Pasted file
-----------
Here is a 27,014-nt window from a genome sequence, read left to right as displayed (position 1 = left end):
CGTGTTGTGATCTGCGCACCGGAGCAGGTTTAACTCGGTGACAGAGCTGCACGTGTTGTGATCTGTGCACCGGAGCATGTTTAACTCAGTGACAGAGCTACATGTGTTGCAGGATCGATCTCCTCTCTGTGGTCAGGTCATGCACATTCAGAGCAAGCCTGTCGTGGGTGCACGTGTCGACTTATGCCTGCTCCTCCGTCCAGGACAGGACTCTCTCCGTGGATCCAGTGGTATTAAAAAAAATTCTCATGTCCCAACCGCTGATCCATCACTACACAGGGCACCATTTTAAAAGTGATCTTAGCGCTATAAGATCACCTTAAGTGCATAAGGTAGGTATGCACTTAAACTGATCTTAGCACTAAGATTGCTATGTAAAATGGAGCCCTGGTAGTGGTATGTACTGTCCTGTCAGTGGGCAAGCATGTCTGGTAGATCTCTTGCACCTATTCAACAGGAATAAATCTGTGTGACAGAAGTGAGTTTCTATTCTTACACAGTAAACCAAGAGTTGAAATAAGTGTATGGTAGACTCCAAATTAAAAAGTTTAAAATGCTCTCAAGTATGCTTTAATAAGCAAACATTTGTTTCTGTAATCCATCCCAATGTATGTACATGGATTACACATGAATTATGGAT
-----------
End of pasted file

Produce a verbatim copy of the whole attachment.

Here is a 27,014-nt window from a genome sequence, read left to right as displayed (position 1 = left end):
CGTGTTGTGATCTGCGCACCGGAGCAGGTTTAACTCGGTGACAGAGCTGCACGTGTTGTGATCTGTGCACCGGAGCATGTTTAACTCAGTGACAGAGCTACATGTGTTGCAGGATCGATCTCCTCTCTGTGGTCAGGTCATGCACATTCAGAGCAAGCCTGTCGTGGGTGCACGTGTCGACTTATGCCTGCTCCTCCGTCCAGGACAGGACTCTCTCCGTGGATCCAGTGGTATTAAAAAAAATTCTCATGTCCCAACCGCTGATCCATCACTACACAGGGCACCATTTTAAAAGTGATCTTAGCGCTATAAGATCACCTTAAGTGCATAAGGTAGGTATGCACTTAAACTGATCTTAGCACTAAGATTGCTATGTAAAATGGAGCCCTGGTAGTGGTATGTACTGTCCTGTCAGTGGGCAAGCATGTCTGGTAGATCTCTTGCACCTATTCAACAGGAATAAATCTGTGTGACAGAAGTGAGTTTCTATTCTTACACAGTAAACCAAGAGTTGAAATAAGTGTATGGTAGACTCCAAATTAAAAAGTTTAAAATGCTCTCAAGTATGCTTTAATAAGCAAACATTTGTTTCTGTAATCCATCCCAATGTATGTACATGGATTACACATGAATTATGGAT